Apple may love music, but true love goes just so far. Tim Cook made no mention of support for high-res audio — that is, sound that goes beyond CD quality — when he unveiled the iPhone 6and iPhone 6 Plus earlier this month.
The push for high-res audio (sometimes called HD audio) got a big boost recently after Neil Young struck Kickstarter gold with his PonoPlayer project — essentially an iPod that plays high-res music. Given Apple's close ties with the music industry, its recent acquisition of Beats and the 128GB storage option on the new iPhones (what are all those gigabytes for anyway?), some had expected Apple to add support for high-res audio this time around.
SEE ALSO: Apple iPhone 6: The Review
No dice. Mashable has confirmed the iPhone 6 doesn't play high-res sound in a series of tests on the device's headphone jack.
It's generally thought that the human ear can hear frequencies only up to about 20kHz; anything above that is inaudible and considered "ultrasonic." Since the sampling frequency of a digital audio recording should be double the maximum frequency you want to reproduce, CD audio uses a 44.1kHz sampling rate, which covers sound up to about 22kHz.
High-res audio cranks that scale all the way up to a 192kHz sampling rate, able to reproduce sound as high as 96kHz. The sound also has higher resolution at 24 bits — a step up from CD audio, which is 16 bits. The greater resolution is akin to having finer ticks on the same-length ruler.
There's a lot of debate about whether anyone — apart from dogs — can actually hear the higher frequencies in high-res audio, or if the increased resolution makes any difference on typical listening equipment. For most, any practical benefits the format may provide are overshadowed by broader concerns, like the quality of headphones and speakers.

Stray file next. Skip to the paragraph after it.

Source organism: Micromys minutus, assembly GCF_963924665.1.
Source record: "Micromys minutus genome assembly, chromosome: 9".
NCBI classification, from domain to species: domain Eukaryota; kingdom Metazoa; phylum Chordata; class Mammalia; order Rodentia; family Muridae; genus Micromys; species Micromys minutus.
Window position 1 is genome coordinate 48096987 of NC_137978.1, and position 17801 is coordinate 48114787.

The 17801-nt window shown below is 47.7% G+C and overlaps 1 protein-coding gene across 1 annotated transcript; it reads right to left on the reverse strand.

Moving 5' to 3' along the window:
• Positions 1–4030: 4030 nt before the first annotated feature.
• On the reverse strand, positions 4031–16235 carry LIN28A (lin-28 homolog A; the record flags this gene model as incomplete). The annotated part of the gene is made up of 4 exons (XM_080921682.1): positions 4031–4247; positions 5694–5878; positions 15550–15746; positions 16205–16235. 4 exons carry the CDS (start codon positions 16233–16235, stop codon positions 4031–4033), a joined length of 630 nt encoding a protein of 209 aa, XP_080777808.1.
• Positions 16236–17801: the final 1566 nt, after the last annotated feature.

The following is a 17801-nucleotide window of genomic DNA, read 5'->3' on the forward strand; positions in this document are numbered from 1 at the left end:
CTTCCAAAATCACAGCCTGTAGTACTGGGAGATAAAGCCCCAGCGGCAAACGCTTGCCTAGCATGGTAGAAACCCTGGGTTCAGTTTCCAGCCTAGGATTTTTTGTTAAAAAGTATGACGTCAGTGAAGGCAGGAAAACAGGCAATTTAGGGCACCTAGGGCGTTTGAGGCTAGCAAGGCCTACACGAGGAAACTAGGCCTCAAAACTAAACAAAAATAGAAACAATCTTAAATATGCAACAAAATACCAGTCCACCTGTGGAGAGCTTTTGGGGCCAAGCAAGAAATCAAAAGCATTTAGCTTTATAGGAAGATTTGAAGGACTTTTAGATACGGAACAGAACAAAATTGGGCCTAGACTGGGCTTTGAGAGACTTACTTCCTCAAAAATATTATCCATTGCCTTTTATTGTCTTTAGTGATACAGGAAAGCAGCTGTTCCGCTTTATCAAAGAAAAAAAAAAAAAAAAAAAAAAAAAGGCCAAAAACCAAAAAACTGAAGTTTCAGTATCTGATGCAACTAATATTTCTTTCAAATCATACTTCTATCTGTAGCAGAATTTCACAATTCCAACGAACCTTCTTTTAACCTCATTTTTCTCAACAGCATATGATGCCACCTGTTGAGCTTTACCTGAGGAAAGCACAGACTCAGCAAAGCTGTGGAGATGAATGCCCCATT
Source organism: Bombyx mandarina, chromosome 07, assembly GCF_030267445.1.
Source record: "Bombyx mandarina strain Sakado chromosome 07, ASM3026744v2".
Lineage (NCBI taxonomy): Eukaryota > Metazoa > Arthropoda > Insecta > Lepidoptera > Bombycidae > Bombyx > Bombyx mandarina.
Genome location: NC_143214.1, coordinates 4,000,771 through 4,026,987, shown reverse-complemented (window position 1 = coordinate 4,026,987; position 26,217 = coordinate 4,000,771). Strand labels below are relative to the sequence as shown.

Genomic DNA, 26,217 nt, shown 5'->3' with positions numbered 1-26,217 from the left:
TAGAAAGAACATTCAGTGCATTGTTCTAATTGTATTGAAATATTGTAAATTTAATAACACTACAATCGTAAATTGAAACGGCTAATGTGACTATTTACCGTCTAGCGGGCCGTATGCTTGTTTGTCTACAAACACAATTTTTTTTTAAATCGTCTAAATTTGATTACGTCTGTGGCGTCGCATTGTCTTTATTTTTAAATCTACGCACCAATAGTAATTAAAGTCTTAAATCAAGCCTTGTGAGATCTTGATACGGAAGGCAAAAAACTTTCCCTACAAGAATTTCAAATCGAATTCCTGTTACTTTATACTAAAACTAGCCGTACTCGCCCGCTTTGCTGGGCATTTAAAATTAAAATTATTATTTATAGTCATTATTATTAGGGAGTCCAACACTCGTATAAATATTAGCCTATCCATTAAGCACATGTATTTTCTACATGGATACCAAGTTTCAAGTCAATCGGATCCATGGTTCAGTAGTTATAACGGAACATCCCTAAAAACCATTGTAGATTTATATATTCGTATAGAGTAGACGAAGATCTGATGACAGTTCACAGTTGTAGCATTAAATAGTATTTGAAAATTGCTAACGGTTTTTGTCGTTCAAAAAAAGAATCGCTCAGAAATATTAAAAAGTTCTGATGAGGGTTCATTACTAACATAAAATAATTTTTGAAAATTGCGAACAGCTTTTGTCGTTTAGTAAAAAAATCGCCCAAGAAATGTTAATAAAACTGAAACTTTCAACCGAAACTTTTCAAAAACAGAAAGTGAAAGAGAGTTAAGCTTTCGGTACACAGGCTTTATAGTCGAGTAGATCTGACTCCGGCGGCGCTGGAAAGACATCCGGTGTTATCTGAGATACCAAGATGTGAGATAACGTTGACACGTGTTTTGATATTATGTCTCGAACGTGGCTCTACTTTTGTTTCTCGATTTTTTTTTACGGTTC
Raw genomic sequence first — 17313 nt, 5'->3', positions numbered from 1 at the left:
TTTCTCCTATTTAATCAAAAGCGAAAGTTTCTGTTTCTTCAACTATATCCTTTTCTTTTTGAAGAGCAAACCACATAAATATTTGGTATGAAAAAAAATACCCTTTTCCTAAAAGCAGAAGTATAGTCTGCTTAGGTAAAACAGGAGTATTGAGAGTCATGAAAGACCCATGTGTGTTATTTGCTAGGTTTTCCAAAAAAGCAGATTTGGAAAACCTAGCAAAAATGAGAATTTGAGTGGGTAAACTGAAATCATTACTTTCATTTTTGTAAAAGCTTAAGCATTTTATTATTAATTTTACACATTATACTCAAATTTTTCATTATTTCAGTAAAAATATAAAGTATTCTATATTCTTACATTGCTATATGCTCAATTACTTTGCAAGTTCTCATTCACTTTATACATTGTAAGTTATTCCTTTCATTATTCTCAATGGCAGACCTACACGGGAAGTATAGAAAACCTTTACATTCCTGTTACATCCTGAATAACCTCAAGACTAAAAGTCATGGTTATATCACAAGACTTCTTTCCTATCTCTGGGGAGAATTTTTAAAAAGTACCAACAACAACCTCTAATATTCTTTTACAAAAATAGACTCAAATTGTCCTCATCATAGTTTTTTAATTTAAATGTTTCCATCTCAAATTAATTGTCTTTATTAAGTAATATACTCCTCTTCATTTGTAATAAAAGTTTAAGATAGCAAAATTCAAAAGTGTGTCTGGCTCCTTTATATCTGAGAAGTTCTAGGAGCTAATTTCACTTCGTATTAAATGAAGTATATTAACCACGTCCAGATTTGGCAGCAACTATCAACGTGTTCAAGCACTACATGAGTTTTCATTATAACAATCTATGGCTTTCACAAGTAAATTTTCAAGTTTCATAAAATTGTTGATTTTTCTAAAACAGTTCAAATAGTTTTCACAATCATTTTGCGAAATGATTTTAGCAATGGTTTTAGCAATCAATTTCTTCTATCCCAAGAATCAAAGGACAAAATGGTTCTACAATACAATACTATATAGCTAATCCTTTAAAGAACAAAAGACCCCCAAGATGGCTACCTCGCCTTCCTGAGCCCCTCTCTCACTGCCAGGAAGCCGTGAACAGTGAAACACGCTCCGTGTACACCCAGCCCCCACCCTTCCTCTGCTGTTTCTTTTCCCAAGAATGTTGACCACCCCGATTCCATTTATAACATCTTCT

"If accuracy and transparency is the goal, the digital side is almost never the weakest link in the chain these days," says Justin Colletti, the audio department chair of New York's SAE Institute of Technology, which assisted Mashable with our initial tests. "It's usually the analog electronics that have trouble keeping up."
Nonetheless, there's no question high-res audio has fervent supporters, Young among them. Apple itself has been rumored to be building up a library of high-res audio tracks from the major music labels, ostensibly in preparation to offer them on iTunes — something that obviously has not come to pass. But
if iTunes ever were to sell high-res audio songs, users would need iPhones that support the format
if iTunes ever were to sell high-res audio songs, users would need iPhones that support the format.
To test the iPhone 6's high-res audio capabilities, Mashableplayed various test tones, specially generated for us by audio-testing expert David Ranada, with a 96kHz sampling rate and 24 bits per sample in .wav format from the iPhone's headphone jack and recorded them to a high-res audio recorder running at a 96kHz sampling rate, 24 bits per sample.